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Adam Susan in V for Vendetta #2
|Publisher||Vertigo imprint of DC Comics|
(Originally Quality Communications)
|First appearance||Warrior #1 (March 1982)|
|Created by||Alan Moore|
|Team affiliations||Norsefire Party|
|Notable aliases||The Leader|
Adam James Susan is a fictional character and the main antagonist of the comic book series (later graphic novel) V for Vendetta, created by writer Alan Moore and illustrator David Lloyd. He is renamed Adam Sutler in the film adaptation, in which he is portrayed by John Hurt.
Adam Susan is the leader of the Norsefire party, and the ruler of the dictatorship that holds Britain in an iron grip. A firm adherent of pure fascism, he values order above all else and sees civil liberties as threats to a secure society. He states early in the novel that he believes in "the destiny of the Nordic race", and subsequently despises anyone who is not white, Christian and heterosexual. Despite the latter, he disdains all sexual contact as "brutish coupling", and has therefore remained a virgin his entire life.
The graphic novel establishes his backstory. A former police chief constable, upon his entrance into politics he gathers a select few like-minded right-wing extremists into his inner circle, and then exploits the poverty, chaos, and panic that follow a worldwide nuclear war to be elected to power. Once in control, he gives himself the title of "Leader". He bans all art and literature that conflict with the views of the party, criminalizes political dissent, and puts liberals, blacks, Jews and LGBT people into concentration camps.
In order to further monitor the state, Susan takes control of the internal intelligence departments known as the Eye and the Ear, the criminal-investigation department called the Nose, the military police called the Finger, and the propaganda department called the Mouth. These are run by his subordinates, Derek Almond (later Peter Creedy) at The Finger, Conrad Heyer at The Eye, Brian Etheridge at The Ear, Eric Finch at The Nose, and Roger Dascombe at The Mouth. The leaders of these departments run the day-to-day affairs of government with regular oversight from Susan, making the highest council of the Norsefire government—the Head.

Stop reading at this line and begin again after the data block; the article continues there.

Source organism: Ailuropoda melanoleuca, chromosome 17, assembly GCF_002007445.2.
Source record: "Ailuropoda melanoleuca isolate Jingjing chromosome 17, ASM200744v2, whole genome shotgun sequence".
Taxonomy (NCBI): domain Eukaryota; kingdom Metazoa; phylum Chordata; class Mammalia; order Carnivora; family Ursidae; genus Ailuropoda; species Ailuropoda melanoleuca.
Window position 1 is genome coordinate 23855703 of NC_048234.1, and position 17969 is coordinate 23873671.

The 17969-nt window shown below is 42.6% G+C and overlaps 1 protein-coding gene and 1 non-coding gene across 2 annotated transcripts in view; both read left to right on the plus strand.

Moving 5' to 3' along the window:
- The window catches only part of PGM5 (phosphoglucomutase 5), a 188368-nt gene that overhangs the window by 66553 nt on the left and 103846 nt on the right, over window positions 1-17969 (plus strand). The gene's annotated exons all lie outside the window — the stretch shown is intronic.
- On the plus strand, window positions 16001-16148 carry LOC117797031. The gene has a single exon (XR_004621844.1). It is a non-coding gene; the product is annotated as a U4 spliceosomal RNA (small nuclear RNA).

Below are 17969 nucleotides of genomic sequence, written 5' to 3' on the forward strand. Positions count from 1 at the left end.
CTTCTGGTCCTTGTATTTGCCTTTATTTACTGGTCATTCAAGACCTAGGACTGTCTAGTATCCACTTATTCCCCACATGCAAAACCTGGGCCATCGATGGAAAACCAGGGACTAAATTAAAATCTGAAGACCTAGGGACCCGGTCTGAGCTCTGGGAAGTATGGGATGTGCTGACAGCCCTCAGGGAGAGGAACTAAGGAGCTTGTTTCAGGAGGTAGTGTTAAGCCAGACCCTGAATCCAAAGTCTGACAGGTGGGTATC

From his inner sanctum, he forsakes virtually all human contact, resolving to be feared and respected if he cannot be loved. He reserves the closest thing he can manage to human feeling for Fate, the super-computer which both surveys security and maintains the bureaucracy of his government, loving and worshiping the machine as a goddess; in one scene, it is strongly implied that he masturbates in its presence.
He is not without human qualities, however. His last few moments in the novel reveal him to be a timid, socially inept man who is eager to somehow connect with his people. He recounts his past, including glimpses of his childhood; it is suggested that he was a lonely child who developed an inflated sense of his own power and importance by embracing fascism. He claims that he and Fate are the only "real" beings in existence. Finally, his internal monologue of his memories suggests that he harbors repressed homosexual desires—he finds women strange and ugly, but remembers men with an almost erotic tone.